Nasi Kander is a northern Malaysian dish that combines a variety of elements – meat, rice, vegetables – and smothers it with various types of sweet-spicy curry sauces. Served in buffet-type street stalls, the result is a gift to
your taste buds. Eggplant, beef, chicken, squid, peppers, and okra are all flooded with flavour, soaked up by coconut rice and scooped with the right hand.
You can get ceviche around the world, but not the way they make it here. Raw fish, shrimp and calamari are drowned in limejuice, herbs and spices. The acidity of the lime cooks the fish, creating a mouthwatering delicacy that is served in the finest restaurants, all the way to roadside shacks. In Peru, it is often served with giant corn, and people sometimes order the leftover juice on its own, called Tiger Juice. In Ecuador, and other parts of the continent, ceviche is served with crackers. My favourite ceviche of all time is served out of a big tub in a tiny ice-cream store in Santa Theresa, Costa Rica.
I struggled with the food in the Russia, easily reaching my limit of boiled meat and potato. One thing I never got tired of however was the borscht – a soup made of beetroot, with meats, dill and sour cream. Considering how bland Russian cuisine can be, the complexity of taste in well-prepared borscht is staggering. Sweet, sour, tangy, and always ready to warm you up on a cold day. My favourite borscht was served in Irkutsk, Siberia, where a vegetarian friend and I ordered borscht without the mystery meat, and it still knocked our socks off.
The easiest way to describe biltong is to compare it to beef jerky, but that’s like comparing a Prius to a Porsche. South Africans have been making biltong for hundreds of years, spicing, salting and hanging strips of raw meat until it dries out, but not too much. No sugar, no preservatives, no neat wafer thin slices. Biltong is served in chunks, sometimes wet (rarer) and sometimes dry (tough). It can be salty, spicy, fatty or lean. Choosing the right piece is part of the fun. It makes the perfect accompaniment to any sports game or road trip.
If you visit a Brazilian churrascaria, where a never-ending stream of meat is served until you’re ready to explode, you might notice a bowl on the table of something that looks like breadcrumbs. Brazilians eat it with everything – meat, fish, stews, roasts. It’s not breadcrumbs, but rather manioc flour, fried with butter. Somehow it adds something to the dish – more substance, certainly, but also a way to carry the taste a few yards further. It took me a while to get used to it, but these days, when the BBQ is firing, there’s always a bowl of farofa on my dinner table.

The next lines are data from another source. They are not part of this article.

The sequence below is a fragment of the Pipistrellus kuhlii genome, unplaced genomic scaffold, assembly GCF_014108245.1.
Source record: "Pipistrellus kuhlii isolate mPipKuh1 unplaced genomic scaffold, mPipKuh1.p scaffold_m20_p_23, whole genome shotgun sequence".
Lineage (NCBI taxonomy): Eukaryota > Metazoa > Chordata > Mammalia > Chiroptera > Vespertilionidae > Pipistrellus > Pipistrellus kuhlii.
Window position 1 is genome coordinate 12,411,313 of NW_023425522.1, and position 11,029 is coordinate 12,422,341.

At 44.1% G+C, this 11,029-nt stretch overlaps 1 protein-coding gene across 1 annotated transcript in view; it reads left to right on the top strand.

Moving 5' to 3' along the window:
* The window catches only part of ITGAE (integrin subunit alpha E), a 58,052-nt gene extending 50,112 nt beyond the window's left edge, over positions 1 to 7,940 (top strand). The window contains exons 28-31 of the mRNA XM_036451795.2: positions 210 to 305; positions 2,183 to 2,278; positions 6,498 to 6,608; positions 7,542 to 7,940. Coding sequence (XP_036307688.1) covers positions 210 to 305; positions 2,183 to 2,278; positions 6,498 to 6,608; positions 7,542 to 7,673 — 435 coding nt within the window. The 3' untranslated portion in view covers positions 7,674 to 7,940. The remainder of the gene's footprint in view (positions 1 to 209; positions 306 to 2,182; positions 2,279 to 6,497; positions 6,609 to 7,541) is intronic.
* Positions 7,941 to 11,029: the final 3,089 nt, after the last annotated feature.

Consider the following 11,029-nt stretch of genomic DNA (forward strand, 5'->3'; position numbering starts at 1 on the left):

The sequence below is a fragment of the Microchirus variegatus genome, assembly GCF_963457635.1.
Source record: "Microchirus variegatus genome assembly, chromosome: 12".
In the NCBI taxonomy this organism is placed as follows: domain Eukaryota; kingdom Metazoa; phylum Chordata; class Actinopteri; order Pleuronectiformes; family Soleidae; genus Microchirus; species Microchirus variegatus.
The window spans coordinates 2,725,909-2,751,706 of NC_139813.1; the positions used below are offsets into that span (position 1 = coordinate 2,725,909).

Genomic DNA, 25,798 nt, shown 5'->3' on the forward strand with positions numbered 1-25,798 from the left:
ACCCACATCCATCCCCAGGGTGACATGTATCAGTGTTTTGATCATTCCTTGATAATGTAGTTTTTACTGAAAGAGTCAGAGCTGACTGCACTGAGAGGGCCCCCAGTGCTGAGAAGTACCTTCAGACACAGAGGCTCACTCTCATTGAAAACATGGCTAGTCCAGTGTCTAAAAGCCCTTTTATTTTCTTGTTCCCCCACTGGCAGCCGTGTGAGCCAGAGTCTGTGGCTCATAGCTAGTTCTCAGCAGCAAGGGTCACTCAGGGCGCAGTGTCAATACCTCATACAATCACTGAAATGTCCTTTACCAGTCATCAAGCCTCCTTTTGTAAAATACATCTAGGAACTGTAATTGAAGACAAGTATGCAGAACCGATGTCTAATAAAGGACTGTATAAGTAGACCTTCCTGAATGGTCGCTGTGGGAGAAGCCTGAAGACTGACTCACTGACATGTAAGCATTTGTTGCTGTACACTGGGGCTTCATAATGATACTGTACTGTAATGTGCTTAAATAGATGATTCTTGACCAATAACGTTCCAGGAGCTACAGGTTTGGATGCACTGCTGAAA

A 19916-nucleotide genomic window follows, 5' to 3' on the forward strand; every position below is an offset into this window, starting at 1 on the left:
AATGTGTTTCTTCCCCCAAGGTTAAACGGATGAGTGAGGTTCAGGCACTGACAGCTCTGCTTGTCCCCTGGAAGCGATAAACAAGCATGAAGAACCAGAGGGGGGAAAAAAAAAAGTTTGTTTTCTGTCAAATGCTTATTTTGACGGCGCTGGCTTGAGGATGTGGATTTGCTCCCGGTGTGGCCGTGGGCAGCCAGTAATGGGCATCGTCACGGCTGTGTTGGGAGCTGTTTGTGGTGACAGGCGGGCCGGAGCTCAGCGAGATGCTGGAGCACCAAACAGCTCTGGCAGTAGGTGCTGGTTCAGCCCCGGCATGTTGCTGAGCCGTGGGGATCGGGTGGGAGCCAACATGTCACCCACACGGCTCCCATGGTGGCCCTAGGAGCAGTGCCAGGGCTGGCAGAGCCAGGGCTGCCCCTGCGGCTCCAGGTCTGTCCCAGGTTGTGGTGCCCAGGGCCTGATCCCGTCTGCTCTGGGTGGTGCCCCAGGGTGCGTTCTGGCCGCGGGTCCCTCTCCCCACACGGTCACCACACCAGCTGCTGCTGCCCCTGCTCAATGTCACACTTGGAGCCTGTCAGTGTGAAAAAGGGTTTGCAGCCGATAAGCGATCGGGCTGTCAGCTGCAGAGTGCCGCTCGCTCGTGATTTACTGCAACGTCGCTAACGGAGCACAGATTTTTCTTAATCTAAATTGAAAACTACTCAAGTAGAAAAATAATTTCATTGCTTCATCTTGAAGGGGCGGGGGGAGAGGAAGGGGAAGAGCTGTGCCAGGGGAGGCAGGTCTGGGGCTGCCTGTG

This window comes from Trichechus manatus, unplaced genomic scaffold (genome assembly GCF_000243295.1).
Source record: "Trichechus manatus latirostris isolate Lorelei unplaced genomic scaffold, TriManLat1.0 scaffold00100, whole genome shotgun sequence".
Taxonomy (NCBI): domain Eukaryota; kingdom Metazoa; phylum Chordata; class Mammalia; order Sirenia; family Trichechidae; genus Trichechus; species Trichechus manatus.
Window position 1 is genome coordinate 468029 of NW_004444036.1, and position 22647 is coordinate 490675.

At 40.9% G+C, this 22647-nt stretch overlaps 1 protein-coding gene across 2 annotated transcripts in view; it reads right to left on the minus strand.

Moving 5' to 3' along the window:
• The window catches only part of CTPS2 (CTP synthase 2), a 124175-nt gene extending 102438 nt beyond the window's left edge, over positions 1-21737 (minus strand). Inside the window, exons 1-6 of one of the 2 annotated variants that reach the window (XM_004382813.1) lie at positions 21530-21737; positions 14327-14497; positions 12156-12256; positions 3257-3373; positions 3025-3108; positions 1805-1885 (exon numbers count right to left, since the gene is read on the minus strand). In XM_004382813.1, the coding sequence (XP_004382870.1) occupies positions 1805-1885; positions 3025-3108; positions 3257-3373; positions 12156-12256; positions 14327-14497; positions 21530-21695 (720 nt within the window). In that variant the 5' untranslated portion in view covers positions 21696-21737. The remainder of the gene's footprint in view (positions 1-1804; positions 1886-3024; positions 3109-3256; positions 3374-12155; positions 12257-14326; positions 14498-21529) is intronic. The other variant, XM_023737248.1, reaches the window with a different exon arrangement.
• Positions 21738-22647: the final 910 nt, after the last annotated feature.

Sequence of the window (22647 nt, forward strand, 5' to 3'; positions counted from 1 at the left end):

Cook Islanders have created their own little slice of culinary heaven, using a resource that surrounds them in abundance - fish and coconuts. Similar to ceviche, raw fish is marinated in limejuice and spices, with the addition of coconut milk. It’s not quite as tangy as ceviche, but just as fresh. The coconut milk softens the spices and also tenderizes the fish. It goes down smooth on a hot island day, a rich treat available just about everywhere you go on the islands.
Awaze tibs is a lamb or beef stew, cooked with onions, peppers and spiced with awazare, also known as berbere. Berbere, which features in many Ethiopian dishes, is a ground spice made of garlic, chili, ginger, basil, pepper, and fenugreek. The stew is slow cooked and served with injera, a spongy pancake-like flat bread made with teff flour, the taste almost sour. Using your hands, you scoop up the meat and sauce with the injera, creating a perfect blend of flavour.
Kebab shops around the world now serve pide and for good reason. A thin oval bread is covered with ground lamb, and seasoned with tomato paste, red peppers, garlic and spices. It might be topped with eggs, fresh mint, and lemon juice. The pide is baked much like a pizza until the crust is crispy, and cut into strips. It’s so good it’s hard to order only one. Meat, bread and tasty vegetables in every bite.
It’s sometimes difficult for tourists to understand, but kangaroos can be quite a problem for Australians. They breed like rabbits, destroy the countryside, and are often referred to as pests. No surprise then that kangaroo features on the menu, meat that has become increasingly popular in recent years. It tastes gamey, kind of like venison with a touch of rabbit mixed in there as well. Much like ostrich meat, kangaroo meat is healthy and lean. If only they didn’t look so damn cute.
Photo: Renee S
In New Zealand, every garage station, bakery or corner store sells savory meat pies. They’re cheap, they’re tasty, and they come in surprising varieties: Tandoori Chicken, Bacon and Egg, Thai Beef. With flaky crusts and thick filling, pies are a sense of pride across New Zealand. There are various competitions for the Best Pie, and intense customer loyalty for bakeries and brands. All for under a fiver.
Photos: Robbi Baba